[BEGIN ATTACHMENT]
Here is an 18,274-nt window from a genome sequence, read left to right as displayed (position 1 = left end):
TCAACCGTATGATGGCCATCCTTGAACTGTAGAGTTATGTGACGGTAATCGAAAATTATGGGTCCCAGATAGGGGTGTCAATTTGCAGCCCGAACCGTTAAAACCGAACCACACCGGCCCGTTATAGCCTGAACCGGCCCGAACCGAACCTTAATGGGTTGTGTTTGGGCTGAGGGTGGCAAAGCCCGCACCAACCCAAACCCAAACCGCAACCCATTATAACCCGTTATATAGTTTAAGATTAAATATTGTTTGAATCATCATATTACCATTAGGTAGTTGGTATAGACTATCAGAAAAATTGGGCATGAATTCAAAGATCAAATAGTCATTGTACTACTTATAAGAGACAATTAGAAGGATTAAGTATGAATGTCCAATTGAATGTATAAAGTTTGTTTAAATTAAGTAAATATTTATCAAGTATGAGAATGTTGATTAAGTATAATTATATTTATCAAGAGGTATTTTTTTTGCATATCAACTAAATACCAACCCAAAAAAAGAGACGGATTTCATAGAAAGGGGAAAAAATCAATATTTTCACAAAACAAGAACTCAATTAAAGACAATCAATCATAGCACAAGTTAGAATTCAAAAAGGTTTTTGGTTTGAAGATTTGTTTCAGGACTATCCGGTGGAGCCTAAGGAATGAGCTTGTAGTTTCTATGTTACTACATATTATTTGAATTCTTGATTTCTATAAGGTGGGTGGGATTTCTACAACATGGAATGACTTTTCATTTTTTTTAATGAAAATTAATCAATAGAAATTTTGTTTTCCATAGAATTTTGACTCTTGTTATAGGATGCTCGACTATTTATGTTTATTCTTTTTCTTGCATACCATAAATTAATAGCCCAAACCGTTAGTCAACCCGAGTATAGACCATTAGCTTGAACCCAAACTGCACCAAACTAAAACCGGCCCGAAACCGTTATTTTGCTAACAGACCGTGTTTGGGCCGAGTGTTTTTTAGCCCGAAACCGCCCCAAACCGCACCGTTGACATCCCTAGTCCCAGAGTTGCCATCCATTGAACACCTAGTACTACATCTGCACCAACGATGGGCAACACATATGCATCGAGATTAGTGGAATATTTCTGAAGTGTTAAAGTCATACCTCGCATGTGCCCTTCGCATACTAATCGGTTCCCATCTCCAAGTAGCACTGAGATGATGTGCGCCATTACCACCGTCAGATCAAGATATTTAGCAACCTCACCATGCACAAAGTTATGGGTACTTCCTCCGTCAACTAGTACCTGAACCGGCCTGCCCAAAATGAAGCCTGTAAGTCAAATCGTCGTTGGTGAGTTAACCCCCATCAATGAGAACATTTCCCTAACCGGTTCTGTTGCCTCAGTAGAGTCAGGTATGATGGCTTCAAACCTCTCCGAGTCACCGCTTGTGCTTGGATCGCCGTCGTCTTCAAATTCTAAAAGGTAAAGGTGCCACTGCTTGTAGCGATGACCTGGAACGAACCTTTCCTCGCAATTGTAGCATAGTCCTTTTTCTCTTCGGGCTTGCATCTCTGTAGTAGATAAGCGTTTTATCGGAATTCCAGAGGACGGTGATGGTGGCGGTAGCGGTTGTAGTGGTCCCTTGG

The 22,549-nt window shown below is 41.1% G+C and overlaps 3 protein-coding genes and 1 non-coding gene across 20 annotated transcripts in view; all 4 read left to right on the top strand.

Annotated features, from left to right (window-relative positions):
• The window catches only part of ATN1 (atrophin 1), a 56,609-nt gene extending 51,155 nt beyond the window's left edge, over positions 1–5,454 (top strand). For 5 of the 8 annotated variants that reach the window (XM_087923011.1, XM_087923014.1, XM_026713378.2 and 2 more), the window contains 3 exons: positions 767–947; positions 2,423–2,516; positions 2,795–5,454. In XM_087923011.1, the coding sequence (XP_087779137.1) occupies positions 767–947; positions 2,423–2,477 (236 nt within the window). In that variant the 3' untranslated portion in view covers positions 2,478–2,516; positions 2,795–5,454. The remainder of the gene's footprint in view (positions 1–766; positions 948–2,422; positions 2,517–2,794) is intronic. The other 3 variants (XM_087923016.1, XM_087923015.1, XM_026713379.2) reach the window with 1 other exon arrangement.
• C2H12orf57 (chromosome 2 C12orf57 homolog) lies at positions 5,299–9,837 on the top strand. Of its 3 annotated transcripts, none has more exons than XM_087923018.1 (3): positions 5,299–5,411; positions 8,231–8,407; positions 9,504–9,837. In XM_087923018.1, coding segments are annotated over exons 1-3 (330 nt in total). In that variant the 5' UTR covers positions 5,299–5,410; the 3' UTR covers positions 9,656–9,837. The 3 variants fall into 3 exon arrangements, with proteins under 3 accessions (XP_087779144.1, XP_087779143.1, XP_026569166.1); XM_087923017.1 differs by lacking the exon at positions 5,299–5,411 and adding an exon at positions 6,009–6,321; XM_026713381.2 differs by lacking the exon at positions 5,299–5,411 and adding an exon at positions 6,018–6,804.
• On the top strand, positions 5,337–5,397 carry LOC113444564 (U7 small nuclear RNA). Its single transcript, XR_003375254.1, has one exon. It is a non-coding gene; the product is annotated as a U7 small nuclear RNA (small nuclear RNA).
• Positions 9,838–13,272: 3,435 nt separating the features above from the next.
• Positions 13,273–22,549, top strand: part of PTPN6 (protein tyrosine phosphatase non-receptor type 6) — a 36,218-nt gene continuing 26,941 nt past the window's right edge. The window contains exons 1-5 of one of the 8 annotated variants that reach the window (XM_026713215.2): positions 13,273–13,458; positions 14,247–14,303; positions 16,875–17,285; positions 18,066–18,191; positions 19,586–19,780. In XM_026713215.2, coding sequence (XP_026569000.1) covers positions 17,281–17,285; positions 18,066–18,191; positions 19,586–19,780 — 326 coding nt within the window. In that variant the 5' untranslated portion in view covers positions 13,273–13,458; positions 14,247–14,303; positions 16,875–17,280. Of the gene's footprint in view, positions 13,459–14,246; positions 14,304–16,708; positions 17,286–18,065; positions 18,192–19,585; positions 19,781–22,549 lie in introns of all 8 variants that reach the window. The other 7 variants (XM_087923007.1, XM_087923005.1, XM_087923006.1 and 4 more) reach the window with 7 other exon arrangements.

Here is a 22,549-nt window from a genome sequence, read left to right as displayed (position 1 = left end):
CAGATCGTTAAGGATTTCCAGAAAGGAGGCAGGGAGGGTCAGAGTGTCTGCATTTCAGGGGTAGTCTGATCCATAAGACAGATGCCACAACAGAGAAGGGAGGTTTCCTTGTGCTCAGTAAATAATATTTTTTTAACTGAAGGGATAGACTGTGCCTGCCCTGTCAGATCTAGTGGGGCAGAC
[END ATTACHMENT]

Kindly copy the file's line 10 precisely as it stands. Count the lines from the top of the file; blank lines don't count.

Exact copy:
Here is a 22,549-nt window from a genome sequence, read left to right as displayed (position 1 = left end):